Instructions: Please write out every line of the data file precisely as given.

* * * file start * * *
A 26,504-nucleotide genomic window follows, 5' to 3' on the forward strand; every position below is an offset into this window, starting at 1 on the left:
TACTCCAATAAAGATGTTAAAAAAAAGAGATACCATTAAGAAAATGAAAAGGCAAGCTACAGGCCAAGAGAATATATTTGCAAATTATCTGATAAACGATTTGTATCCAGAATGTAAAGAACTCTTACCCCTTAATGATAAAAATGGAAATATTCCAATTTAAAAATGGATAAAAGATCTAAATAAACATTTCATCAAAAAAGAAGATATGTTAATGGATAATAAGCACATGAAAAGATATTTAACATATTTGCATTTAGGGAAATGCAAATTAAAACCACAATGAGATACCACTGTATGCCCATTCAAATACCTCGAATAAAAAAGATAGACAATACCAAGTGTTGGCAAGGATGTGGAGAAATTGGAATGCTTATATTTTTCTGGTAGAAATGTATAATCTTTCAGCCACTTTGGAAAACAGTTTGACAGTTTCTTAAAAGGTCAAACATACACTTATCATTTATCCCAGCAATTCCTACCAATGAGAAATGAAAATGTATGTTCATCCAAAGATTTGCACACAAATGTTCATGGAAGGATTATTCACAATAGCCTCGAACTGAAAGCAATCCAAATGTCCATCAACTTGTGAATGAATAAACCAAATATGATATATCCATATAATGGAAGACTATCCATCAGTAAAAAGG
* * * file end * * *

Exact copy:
A 26,504-nucleotide genomic window follows, 5' to 3' on the forward strand; every position below is an offset into this window, starting at 1 on the left:
TACTCCAATAAAGATGTTAAAAAAAAGAGATACCATTAAGAAAATGAAAAGGCAAGCTACAGGCCAAGAGAATATATTTGCAAATTATCTGATAAACGATTTGTATCCAGAATGTAAAGAACTCTTACCCCTTAATGATAAAAATGGAAATATTCCAATTTAAAAATGGATAAAAGATCTAAATAAACATTTCATCAAAAAAGAAGATATGTTAATGGATAATAAGCACATGAAAAGATATTTAACATATTTGCATTTAGGGAAATGCAAATTAAAACCACAATGAGATACCACTGTATGCCCATTCAAATACCTCGAATAAAAAAGATAGACAATACCAAGTGTTGGCAAGGATGTGGAGAAATTGGAATGCTTATATTTTTCTGGTAGAAATGTATAATCTTTCAGCCACTTTGGAAAACAGTTTGACAGTTTCTTAAAAGGTCAAACATACACTTATCATTTATCCCAGCAATTCCTACCAATGAGAAATGAAAATGTATGTTCATCCAAAGATTTGCACACAAATGTTCATGGAAGGATTATTCACAATAGCCTCGAACTGAAAGCAATCCAAATGTCCATCAACTTGTGAATGAATAAACCAAATATGATATATCCATATAATGGAAGACTATCCATCAGTAAAAAGG